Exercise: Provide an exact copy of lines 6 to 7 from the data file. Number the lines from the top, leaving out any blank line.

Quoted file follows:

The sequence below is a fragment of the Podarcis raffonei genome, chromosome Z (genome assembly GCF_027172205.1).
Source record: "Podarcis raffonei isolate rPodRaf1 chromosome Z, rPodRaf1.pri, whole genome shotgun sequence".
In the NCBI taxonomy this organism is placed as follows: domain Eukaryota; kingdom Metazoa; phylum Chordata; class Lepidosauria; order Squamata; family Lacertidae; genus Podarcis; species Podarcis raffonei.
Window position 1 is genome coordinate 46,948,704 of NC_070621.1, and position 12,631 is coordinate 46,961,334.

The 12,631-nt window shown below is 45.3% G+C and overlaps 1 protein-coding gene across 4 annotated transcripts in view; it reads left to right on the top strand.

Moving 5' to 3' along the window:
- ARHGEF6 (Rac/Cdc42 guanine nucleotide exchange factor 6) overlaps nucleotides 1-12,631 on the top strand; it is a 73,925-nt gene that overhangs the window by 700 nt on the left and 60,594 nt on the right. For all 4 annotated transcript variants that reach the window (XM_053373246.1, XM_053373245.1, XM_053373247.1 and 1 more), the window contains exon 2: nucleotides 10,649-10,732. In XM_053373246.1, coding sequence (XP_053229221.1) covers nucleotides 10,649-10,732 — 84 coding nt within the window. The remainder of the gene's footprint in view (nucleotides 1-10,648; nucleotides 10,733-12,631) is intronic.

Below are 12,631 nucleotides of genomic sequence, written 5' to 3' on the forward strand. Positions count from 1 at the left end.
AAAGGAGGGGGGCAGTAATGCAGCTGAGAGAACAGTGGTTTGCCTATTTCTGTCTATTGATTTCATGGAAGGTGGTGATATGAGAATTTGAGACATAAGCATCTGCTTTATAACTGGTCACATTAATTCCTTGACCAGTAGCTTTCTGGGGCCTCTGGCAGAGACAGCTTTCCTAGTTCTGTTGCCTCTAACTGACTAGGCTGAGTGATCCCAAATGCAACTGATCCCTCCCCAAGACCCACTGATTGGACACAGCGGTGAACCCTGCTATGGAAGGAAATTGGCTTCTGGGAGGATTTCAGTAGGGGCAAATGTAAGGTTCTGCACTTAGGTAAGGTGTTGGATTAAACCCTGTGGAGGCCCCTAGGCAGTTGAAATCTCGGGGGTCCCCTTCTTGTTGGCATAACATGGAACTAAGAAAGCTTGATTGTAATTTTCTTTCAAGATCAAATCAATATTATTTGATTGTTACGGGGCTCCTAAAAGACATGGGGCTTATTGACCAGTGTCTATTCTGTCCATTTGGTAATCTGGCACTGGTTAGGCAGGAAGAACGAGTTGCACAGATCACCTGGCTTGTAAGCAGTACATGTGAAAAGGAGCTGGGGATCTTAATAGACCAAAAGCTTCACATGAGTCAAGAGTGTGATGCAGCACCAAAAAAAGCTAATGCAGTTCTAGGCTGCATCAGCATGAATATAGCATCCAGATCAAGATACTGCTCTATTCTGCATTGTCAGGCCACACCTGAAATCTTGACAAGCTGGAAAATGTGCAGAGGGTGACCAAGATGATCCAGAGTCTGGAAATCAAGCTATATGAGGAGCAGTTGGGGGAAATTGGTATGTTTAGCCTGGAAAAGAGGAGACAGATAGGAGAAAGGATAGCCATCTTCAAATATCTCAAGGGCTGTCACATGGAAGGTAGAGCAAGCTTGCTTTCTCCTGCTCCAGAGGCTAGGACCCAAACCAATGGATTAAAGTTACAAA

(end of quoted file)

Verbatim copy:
Moving 5' to 3' along the window:
- ARHGEF6 (Rac/Cdc42 guanine nucleotide exchange factor 6) overlaps nucleotides 1-12,631 on the top strand; it is a 73,925-nt gene that overhangs the window by 700 nt on the left and 60,594 nt on the right. For all 4 annotated transcript variants that reach the window (XM_053373246.1, XM_053373245.1, XM_053373247.1 and 1 more), the window contains exon 2: nucleotides 10,649-10,732. In XM_053373246.1, coding sequence (XP_053229221.1) covers nucleotides 10,649-10,732 — 84 coding nt within the window. The remainder of the gene's footprint in view (nucleotides 1-10,648; nucleotides 10,733-12,631) is intronic.